Here are some examples of how different types of company might use Second Life:

The Virtual Economy

One major aspect across many online virtual worlds, is the fact that these worlds have their own currencies and economies that interact with the real world. As players of virtual games increase their abilities, complete quests and acquire items, they are able to trade these in various currencies. Recently, the Chinese government limited the practice of "Gold Farming" where players of the more game oriented virtual worlds would pay low-skilled game characters to gain points or items for them. In many cases these tasks were carried out in sweatshop-like working conditions.

In the online space trading world of Eve Online however, an economist has been hired to oversee the in-world currency, so as to keep it interesting and balanced. Quarterly blog reports are highly awaited by players, as accountants might await the reading of the UK budget. There are a number of differences from real world economics, mostly due to the speed at which transactions occur, and to the fact that they can all be recorded by the underlying software, but this only makes it easier to construct and run economics simulations.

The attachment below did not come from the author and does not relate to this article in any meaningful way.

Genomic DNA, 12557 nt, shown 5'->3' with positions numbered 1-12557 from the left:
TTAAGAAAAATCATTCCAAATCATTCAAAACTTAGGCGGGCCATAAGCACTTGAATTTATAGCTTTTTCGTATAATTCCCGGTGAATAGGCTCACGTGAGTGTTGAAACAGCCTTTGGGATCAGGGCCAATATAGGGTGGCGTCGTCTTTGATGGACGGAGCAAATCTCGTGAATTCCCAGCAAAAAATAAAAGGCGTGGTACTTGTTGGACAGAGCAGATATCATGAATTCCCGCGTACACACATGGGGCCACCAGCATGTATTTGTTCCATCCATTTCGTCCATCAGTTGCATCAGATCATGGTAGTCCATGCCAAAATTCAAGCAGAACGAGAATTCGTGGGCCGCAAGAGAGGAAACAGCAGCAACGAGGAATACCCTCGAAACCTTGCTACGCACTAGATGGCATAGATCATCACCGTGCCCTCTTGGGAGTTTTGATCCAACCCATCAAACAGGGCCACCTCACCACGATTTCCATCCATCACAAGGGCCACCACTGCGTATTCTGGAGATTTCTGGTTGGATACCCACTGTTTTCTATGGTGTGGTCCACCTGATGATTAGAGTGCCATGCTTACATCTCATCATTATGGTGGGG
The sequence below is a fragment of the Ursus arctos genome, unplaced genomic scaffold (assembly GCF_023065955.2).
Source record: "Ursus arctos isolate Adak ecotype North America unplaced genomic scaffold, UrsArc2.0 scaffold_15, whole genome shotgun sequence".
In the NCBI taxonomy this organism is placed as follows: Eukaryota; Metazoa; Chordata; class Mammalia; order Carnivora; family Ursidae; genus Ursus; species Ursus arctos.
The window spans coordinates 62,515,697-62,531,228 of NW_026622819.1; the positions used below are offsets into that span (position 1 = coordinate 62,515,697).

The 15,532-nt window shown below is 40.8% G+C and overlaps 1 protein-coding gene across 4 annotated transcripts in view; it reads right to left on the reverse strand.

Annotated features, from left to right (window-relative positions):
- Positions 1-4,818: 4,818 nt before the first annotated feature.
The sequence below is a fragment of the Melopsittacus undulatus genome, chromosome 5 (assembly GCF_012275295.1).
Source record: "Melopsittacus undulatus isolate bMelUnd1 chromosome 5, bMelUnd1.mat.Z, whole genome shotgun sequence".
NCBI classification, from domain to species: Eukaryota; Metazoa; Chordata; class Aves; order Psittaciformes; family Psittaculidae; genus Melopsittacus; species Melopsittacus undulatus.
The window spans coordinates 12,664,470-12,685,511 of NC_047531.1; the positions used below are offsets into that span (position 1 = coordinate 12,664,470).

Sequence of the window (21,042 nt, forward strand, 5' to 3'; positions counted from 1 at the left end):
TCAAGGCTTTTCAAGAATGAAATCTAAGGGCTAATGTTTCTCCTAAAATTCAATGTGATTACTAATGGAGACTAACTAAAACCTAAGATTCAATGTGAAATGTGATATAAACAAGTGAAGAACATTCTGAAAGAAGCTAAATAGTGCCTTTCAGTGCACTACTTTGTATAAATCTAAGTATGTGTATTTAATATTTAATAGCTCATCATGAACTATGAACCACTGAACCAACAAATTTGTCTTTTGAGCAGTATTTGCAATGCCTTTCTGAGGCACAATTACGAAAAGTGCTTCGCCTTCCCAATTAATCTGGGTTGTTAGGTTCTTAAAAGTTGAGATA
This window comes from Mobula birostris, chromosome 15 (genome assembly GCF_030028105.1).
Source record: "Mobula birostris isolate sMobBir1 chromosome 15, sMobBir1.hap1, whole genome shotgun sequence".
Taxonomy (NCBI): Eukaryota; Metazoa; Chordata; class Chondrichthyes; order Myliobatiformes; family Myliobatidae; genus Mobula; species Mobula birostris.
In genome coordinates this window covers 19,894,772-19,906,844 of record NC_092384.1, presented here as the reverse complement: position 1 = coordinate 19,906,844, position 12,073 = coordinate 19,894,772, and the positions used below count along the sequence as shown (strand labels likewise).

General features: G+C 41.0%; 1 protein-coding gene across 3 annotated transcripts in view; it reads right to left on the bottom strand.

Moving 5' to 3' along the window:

Other uses

A lot of the most interesting functionality of virtual worlds is still to come. As major Virtual World proponent, Dr Crista Lopes, Associate Professor in the School of Information and Computer Sciences at the University of California, Irvine, remarked, "My attraction to SL in particular, in contrast to my relative indifference to MMORPGs in general, was its potential to become more like the web; to mature and become a platform for business and life in general". So a good reason to be aware of these environments is that they stand a good chance of becoming a lot more widespread.